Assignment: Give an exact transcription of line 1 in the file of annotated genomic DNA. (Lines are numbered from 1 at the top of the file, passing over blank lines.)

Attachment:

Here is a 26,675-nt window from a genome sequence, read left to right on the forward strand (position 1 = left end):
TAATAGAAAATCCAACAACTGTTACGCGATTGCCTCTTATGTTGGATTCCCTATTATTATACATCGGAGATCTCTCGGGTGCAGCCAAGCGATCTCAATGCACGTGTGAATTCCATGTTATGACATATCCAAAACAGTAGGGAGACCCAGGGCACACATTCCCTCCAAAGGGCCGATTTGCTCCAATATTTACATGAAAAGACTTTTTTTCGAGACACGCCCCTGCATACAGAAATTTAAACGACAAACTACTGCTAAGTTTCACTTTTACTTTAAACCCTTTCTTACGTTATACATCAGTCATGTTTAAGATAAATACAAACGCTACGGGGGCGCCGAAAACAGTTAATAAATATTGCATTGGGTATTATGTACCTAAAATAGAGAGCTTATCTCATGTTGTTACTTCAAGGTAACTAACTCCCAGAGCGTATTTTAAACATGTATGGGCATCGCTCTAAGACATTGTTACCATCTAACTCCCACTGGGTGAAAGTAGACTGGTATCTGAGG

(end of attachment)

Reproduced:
Here is a 26,675-nt window from a genome sequence, read left to right on the forward strand (position 1 = left end):